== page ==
“1859 July 25th – Drumlemble, Campbeltown (Duke of Argyll) Donald Kerr died aged 40 by getting entangled with the signal wire in the shaft“.
I mentioned this incident to Campbeltown historian and writer, Angus Martin, and he very kindly found this account of the death of Donald Kerr in the Campbeltown Library – this article is from the Argyllshire Herald from August 5th, 1859 and reads as follows:
FATAL ACCIDENT AT DRUMLEMBLE
On the morning of Monday the 25th ult., a fatal accident occurred at the coal-pit at Drumlemble. As three of the colliers were ascending the pit, one of them named Donald Kerr happened to look out of the basket, when unfortunately the recoil of the signal wire which had previously been broken, caught him by the chin and dragged him out of the basket. Before he could be rescued from this perilous position, he lost hold of the wire, fell to the distance of 90 feet, and was killed on the spot. His remains were taken up in a very mangled state. One of the two two workmen who were in the the basket at the time was the son of the deceased. We understand that the men at the bottom of the pit hallooed to the man at the head of it, informing him of the condition in which the signal wire was. Immediately on receiving this intelligence, he communicated it to the person in charge of the engine, at the same time urging upon him to be very cautious, as it was men who were coming up. A widow and seven children survive to mourn the loss of the deceased. It is now 25 years since any fatal accident occurred at this colliery.
This account makes harrowing reading – that Donald’s son, Alexander, should witness his father die in such a way is quite horrific. I am left wondering how the family survived after Donald’s death and if the Duke of Argyll ever compensated them in any way…
In November 2016, I paid a visit to Dr. Wallace who practised as a family doctor in Campbeltown from 1949, alongside Dr. McPhail. The consulting rooms at that time were in the stone snecked building on the north side of Burnside Square (now the Argyll and Bute CARS/Townscape Heritage Initiative Office). During my visit to Dr Wallace, now in his nineties, he talked about a particular incident where he was called to treat some men who had gotten into trouble in one of the underground roads at Argyll Colliery.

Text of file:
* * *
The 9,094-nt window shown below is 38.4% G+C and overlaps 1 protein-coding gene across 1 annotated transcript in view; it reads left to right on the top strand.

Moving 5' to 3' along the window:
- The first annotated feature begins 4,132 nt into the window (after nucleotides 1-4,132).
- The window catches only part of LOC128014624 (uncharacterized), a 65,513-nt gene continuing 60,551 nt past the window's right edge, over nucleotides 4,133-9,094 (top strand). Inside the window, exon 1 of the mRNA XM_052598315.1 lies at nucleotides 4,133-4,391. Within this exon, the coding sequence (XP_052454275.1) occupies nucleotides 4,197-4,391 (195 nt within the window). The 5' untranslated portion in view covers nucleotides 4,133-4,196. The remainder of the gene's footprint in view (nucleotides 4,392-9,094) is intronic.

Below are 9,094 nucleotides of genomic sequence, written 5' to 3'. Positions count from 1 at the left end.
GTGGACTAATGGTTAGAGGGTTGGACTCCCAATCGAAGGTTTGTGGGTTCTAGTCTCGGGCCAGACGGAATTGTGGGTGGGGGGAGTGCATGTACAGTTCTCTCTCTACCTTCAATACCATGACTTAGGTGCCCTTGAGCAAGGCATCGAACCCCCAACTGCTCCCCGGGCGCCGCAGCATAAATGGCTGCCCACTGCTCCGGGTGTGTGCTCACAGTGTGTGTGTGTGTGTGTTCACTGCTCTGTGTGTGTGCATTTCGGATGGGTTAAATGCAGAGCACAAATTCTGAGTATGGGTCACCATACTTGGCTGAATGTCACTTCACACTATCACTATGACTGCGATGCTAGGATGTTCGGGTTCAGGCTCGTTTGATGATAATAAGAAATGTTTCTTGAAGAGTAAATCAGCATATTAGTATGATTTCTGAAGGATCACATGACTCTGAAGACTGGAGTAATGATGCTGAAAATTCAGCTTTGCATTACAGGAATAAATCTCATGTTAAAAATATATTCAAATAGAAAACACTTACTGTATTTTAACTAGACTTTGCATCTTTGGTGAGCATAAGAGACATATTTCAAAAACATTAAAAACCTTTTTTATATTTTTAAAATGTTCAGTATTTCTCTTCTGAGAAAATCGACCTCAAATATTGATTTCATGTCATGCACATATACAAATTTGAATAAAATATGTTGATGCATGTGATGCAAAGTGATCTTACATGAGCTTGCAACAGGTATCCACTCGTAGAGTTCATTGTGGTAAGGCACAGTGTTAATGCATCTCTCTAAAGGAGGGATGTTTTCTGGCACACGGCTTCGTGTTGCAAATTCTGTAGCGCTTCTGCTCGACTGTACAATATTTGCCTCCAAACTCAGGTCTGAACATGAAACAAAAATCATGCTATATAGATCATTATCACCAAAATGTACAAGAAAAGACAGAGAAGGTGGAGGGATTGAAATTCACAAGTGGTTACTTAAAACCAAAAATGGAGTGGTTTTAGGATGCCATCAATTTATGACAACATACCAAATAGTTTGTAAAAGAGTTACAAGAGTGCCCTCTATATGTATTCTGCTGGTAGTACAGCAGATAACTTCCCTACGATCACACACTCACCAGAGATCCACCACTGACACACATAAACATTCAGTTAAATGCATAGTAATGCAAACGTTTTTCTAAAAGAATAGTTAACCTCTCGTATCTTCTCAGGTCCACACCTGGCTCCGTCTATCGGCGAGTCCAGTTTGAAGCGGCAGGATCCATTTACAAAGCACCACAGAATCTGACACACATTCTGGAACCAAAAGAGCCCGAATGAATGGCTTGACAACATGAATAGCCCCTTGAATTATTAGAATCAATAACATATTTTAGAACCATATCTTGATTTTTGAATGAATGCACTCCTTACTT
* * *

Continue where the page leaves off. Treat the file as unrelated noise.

Here is transcript of the interview:
Yes, well I’m Archie Wallace, my age is in the 90s now and my memory is quite good but it’s maybe not just 100% and I certainly don’t want to over-dramatise what went on…. I’ve really got very little idea of when this actually happened or the names of the people that were involved, and, as I say, I don’t want to over-dramatise it….
It was either a Saturday or a local holiday, because the mine wasn’t functioning, but people called deputies had to carry out an examination of the mine every day, including holidays, and a couple of men would to do their usual walk down the roads – they called them roads, which are channels, and these had to be examined. Now I don’t know what raised the alarm – whether the man in the office was expecting them back and they didn’t arrive or whether there was some communication to say that they were in trouble somewhere, maybe a telephone line of some sort, that they had down there or some communication – I’ve no idea. I went to the Cottage Hospital on my way out to Machrihanish to collect an oxygen cylinder in case it should have been needed.
So, anyway, the story I got, I just happened to be on call that day, was that people were in trouble and they might require medical assistance so out I went and I remember that there were four guys or maybe five. I don’t remember who they were except for one man called James Fowler, he stays in Ralston Road, I remember him quite clearly because he’s quite a tall fellow.
Well, we went down one of the roads, and we were going to a part of the mine which hadn’t been worked for a while but it still had to be inspected. We made our way along this road, as they called it, and that was quite scary for me because I’d never been down before and parts of that channel were quite narrow and you had to bend down to get through. As we got further away I did notice that the quality of the air was not very good and not being used to these conditions I was absolutely sweating, profusely, so much so, that it was running into my eyes, and above, there were these awful creaking noises which sounded like the whole thing was going to collapse. These were the conditions that these guys had to work in.
Well, we got to where they were and they were semi-conscious but they looked quite healthy. The reason they looked quite healthy was because it was carbon monoxide (poisoning) – which when it combines with the blood it turns a pinkish colour – the capillaries of the face turn pink and they don’t actually look all that ill but the quality of the air was terrible. I think what helped was that they were on the ground and the carbon monoxide had risen to the top of the vault. So I was able to give them some oxygen and they recovered a bit but I was anxious to get them up but because I didn’t want to finish up with two of them and five of us and not being able to move them, though we had some oxygen.